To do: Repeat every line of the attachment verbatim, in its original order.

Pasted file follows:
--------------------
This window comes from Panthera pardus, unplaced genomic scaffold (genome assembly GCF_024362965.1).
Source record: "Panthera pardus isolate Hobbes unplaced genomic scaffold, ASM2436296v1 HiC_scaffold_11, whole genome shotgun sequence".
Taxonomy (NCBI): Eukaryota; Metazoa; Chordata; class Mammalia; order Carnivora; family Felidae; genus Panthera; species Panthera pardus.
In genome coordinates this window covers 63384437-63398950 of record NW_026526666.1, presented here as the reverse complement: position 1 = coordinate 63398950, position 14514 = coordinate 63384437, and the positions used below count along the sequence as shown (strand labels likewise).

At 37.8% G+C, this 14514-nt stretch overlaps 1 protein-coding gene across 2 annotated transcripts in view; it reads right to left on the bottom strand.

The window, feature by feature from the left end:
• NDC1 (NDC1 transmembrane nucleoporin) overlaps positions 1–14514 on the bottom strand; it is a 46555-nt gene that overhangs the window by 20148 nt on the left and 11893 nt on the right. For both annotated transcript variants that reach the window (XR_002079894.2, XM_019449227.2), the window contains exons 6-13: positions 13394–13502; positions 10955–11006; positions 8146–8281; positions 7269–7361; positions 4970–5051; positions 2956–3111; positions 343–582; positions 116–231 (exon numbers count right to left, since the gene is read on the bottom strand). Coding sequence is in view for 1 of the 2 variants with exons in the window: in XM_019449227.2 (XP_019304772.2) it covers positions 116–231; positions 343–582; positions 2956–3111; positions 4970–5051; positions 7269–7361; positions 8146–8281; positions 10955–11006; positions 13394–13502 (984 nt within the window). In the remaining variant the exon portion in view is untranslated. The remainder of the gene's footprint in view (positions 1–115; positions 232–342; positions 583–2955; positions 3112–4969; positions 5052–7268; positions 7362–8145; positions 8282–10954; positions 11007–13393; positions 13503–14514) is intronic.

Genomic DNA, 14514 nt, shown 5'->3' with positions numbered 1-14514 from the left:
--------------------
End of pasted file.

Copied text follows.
This window comes from Panthera pardus, unplaced genomic scaffold (genome assembly GCF_024362965.1).
Source record: "Panthera pardus isolate Hobbes unplaced genomic scaffold, ASM2436296v1 HiC_scaffold_11, whole genome shotgun sequence".
Taxonomy (NCBI): Eukaryota; Metazoa; Chordata; class Mammalia; order Carnivora; family Felidae; genus Panthera; species Panthera pardus.
In genome coordinates this window covers 63384437-63398950 of record NW_026526666.1, presented here as the reverse complement: position 1 = coordinate 63398950, position 14514 = coordinate 63384437, and the positions used below count along the sequence as shown (strand labels likewise).

At 37.8% G+C, this 14514-nt stretch overlaps 1 protein-coding gene across 2 annotated transcripts in view; it reads right to left on the bottom strand.

The window, feature by feature from the left end:
• NDC1 (NDC1 transmembrane nucleoporin) overlaps positions 1–14514 on the bottom strand; it is a 46555-nt gene that overhangs the window by 20148 nt on the left and 11893 nt on the right. For both annotated transcript variants that reach the window (XR_002079894.2, XM_019449227.2), the window contains exons 6-13: positions 13394–13502; positions 10955–11006; positions 8146–8281; positions 7269–7361; positions 4970–5051; positions 2956–3111; positions 343–582; positions 116–231 (exon numbers count right to left, since the gene is read on the bottom strand). Coding sequence is in view for 1 of the 2 variants with exons in the window: in XM_019449227.2 (XP_019304772.2) it covers positions 116–231; positions 343–582; positions 2956–3111; positions 4970–5051; positions 7269–7361; positions 8146–8281; positions 10955–11006; positions 13394–13502 (984 nt within the window). In the remaining variant the exon portion in view is untranslated. The remainder of the gene's footprint in view (positions 1–115; positions 232–342; positions 583–2955; positions 3112–4969; positions 5052–7268; positions 7362–8145; positions 8282–10954; positions 11007–13393; positions 13503–14514) is intronic.

Genomic DNA, 14514 nt, shown 5'->3' with positions numbered 1-14514 from the left: